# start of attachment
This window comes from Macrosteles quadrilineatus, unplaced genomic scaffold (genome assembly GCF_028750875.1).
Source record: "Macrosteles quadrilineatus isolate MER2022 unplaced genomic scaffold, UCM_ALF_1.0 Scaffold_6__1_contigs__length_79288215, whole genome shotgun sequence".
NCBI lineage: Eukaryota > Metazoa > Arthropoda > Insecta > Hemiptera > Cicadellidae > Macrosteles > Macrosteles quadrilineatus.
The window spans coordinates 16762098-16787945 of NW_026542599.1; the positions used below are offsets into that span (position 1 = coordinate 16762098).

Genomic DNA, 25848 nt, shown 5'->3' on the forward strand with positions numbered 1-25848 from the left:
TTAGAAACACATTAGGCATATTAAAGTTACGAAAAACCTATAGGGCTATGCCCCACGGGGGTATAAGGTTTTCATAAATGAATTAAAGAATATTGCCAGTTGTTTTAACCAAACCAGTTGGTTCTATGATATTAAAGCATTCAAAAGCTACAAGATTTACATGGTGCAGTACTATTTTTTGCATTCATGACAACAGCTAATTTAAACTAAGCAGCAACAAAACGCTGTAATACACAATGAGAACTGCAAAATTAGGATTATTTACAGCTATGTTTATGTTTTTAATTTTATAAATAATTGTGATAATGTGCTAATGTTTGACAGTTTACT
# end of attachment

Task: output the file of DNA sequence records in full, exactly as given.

This window comes from Macrosteles quadrilineatus, unplaced genomic scaffold (genome assembly GCF_028750875.1).
Source record: "Macrosteles quadrilineatus isolate MER2022 unplaced genomic scaffold, UCM_ALF_1.0 Scaffold_6__1_contigs__length_79288215, whole genome shotgun sequence".
NCBI lineage: Eukaryota > Metazoa > Arthropoda > Insecta > Hemiptera > Cicadellidae > Macrosteles > Macrosteles quadrilineatus.
The window spans coordinates 16762098-16787945 of NW_026542599.1; the positions used below are offsets into that span (position 1 = coordinate 16762098).

Genomic DNA, 25848 nt, shown 5'->3' on the forward strand with positions numbered 1-25848 from the left:
TTAGAAACACATTAGGCATATTAAAGTTACGAAAAACCTATAGGGCTATGCCCCACGGGGGTATAAGGTTTTCATAAATGAATTAAAGAATATTGCCAGTTGTTTTAACCAAACCAGTTGGTTCTATGATATTAAAGCATTCAAAAGCTACAAGATTTACATGGTGCAGTACTATTTTTTGCATTCATGACAACAGCTAATTTAAACTAAGCAGCAACAAAACGCTGTAATACACAATGAGAACTGCAAAATTAGGATTATTTACAGCTATGTTTATGTTTTTAATTTTATAAATAATTGTGATAATGTGCTAATGTTTGACAGTTTACT